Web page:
Communication Divide

Editorial Staff

At Lakeland the opportunity to meet peers from other cultures draws in many students who are curious about the world around them.

However, we have noticed that these diverse populations of students rarely speak to each other. If such conversations exist, they are forced by the Conversation Partners Program or other groups.

International students have confided in professors that they want to have more conversations with American students.

So why isn’t this happening?

Unfortunately, We think the blame falls back, in large part, on these same international students.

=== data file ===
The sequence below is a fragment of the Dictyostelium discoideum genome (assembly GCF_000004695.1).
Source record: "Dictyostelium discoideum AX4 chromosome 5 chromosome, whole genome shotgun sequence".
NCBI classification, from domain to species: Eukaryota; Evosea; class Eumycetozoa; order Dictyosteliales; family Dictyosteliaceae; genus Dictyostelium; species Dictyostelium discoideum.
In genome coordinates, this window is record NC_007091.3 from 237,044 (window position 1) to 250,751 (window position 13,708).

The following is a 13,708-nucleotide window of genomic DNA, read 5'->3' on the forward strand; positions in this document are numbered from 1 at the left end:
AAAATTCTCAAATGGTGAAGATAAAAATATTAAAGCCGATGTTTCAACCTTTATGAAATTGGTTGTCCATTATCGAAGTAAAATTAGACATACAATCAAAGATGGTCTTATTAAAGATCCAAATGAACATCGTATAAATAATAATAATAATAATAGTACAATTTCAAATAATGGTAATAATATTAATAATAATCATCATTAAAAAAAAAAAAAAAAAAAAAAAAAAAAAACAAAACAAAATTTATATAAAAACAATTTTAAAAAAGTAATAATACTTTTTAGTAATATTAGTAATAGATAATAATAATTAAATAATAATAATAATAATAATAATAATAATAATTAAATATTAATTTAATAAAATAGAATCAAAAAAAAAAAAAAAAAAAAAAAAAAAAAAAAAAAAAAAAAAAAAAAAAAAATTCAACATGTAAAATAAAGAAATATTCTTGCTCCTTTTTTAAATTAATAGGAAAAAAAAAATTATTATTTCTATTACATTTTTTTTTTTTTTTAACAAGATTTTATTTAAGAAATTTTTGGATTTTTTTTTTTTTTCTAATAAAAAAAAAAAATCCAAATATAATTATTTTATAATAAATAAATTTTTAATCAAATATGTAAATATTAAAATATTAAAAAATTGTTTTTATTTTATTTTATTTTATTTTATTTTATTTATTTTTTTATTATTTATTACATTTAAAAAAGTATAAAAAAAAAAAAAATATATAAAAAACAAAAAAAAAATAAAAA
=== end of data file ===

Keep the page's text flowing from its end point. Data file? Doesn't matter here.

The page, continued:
We see international students flock together in the cafeteria or Campus Center in groups from their own cultural heritage and speak amongst themselves in their native tongue.

Don’t misunderstand me; their native languages are beautiful and should be spoken even when overseas.

But when almost all of an international student’s public interactions are in his or her native language, how can they expect a student from any other background to approach them and join in the conversation? Not to mention, how do they plan to get to understand the American culture?

We would encourage international students to speak more English when they are in public areas because it is our common language here.

Many new friendships could blossom if we all simply spoke in a way that others could understand.